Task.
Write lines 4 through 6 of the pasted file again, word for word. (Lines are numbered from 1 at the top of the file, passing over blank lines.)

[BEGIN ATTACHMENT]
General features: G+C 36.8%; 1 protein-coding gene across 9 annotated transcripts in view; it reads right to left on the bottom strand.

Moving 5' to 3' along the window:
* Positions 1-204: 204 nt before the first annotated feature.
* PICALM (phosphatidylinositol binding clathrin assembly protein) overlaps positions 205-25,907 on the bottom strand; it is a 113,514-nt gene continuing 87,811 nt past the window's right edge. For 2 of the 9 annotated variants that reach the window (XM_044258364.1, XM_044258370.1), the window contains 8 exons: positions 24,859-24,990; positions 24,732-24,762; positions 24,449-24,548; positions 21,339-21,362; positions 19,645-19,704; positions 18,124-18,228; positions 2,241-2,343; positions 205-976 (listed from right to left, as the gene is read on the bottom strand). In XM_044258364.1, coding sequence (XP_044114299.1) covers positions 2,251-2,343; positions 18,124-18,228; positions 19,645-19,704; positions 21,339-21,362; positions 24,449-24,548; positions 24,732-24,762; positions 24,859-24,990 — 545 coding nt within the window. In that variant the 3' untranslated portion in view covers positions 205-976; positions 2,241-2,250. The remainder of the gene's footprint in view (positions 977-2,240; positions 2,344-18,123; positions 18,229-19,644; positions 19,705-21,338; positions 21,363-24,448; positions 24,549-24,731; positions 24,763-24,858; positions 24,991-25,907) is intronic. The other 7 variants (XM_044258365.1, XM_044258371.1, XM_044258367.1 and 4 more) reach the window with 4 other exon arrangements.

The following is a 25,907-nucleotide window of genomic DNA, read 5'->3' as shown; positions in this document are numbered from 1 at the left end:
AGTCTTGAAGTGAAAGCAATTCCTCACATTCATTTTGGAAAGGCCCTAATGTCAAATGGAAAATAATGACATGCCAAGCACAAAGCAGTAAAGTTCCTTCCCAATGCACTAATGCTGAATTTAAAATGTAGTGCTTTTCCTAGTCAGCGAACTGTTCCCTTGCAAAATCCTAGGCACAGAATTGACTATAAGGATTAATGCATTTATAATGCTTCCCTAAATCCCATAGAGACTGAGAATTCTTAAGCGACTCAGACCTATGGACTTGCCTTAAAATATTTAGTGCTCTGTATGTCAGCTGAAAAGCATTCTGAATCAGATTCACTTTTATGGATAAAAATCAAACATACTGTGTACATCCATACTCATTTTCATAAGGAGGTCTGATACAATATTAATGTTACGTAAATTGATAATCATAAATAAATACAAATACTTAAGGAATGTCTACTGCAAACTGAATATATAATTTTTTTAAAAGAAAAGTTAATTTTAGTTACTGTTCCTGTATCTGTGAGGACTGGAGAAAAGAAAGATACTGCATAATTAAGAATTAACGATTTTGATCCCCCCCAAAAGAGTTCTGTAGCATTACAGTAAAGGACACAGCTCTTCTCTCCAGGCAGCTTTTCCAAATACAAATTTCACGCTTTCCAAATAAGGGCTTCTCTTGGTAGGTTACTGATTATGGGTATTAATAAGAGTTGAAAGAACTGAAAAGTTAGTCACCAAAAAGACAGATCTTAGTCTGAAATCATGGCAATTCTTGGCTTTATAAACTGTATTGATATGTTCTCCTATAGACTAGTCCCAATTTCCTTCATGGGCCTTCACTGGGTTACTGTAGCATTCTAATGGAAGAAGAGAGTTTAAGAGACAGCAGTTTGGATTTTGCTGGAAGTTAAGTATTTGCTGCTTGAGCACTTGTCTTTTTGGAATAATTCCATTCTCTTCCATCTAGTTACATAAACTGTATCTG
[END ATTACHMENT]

* PICALM (phosphatidylinositol binding clathrin assembly protein) overlaps positions 205-25,907 on the bottom strand; it is a 113,514-nt gene continuing 87,811 nt past the window's right edge. For 2 of the 9 annotated variants that reach the window (XM_044258364.1, XM_044258370.1), the window contains 8 exons: positions 24,859-24,990; positions 24,732-24,762; positions 24,449-24,548; positions 21,339-21,362; positions 19,645-19,704; positions 18,124-18,228; positions 2,241-2,343; positions 205-976 (listed from right to left, as the gene is read on the bottom strand). In XM_044258364.1, coding sequence (XP_044114299.1) covers positions 2,251-2,343; positions 18,124-18,228; positions 19,645-19,704; positions 21,339-21,362; positions 24,449-24,548; positions 24,732-24,762; positions 24,859-24,990 — 545 coding nt within the window. In that variant the 3' untranslated portion in view covers positions 205-976; positions 2,241-2,250. The remainder of the gene's footprint in view (positions 977-2,240; positions 2,344-18,123; positions 18,229-19,644; positions 19,705-21,338; positions 21,363-24,448; positions 24,549-24,731; positions 24,763-24,858; positions 24,991-25,907) is intronic. The other 7 variants (XM_044258365.1, XM_044258371.1, XM_044258367.1 and 4 more) reach the window with 4 other exon arrangements.

The following is a 25,907-nucleotide window of genomic DNA, read 5'->3' as shown; positions in this document are numbered from 1 at the left end:
AGTCTTGAAGTGAAAGCAATTCCTCACATTCATTTTGGAAAGGCCCTAATGTCAAATGGAAAATAATGACATGCCAAGCACAAAGCAGTAAAGTTCCTTCCCAATGCACTAATGCTGAATTTAAAATGTAGTGCTTTTCCTAGTCAGCGAACTGTTCCCTTGCAAAATCCTAGGCACAGAATTGACTATAAGGATTAATGCATTTATAATGCTTCCCTAAATCCCATAGAGACTGAGAATTCTTAAGCGACTCAGACCTATGGACTTGCCTTAAAATATTTAGTGCTCTGTATGTCAGCTGAAAAGCATTCTGAATCAGATTCACTTTTATGGATAAAAATCAAACATACTGTGTACATCCATACTCATTTTCATAAGGAGGTCTGATACAATATTAATGTTACGTAAATTGATAATCATAAATAAATACAAATACTTAAGGAATGTCTACTGCAAACTGAATATATAATTTTTTTAAAAGAAAAGTTAATTTTAGTTACTGTTCCTGTATCTGTGAGGACTGGAGAAAAGAAAGATACTGCATAATTAAGAATTAACGATTTTGATCCCCCCCAAAAGAGTTCTGTAGCATTACAGTAAAGGACACAGCTCTTCTCTCCAGGCAGCTTTTCCAAATACAAATTTCACGCTTTCCAAATAAGGGCTTCTCTTGGTAGGTTACTGATTATGGGTATTAATAAGAGTTGAAAGAACTGAAAAGTTAGTCACCAAAAAGACAGATCTTAGTCTGAAATCATGGCAATTCTTGGCTTTATAAACTGTATTGATATGTTCTCCTATAGACTAGTCCCAATTTCCTTCATGGGCCTTCACTGGGTTACTGTAGCATTCTAATGGAAGAAGAGAGTTTAAGAGACAGCAGTTTGGATTTTGCTGGAAGTTAAGTATTTGCTGCTTGAGCACTTGTCTTTTTGGAATAATTCCATTCTCTTCCATCTAGTTACATAAACTGTATCTG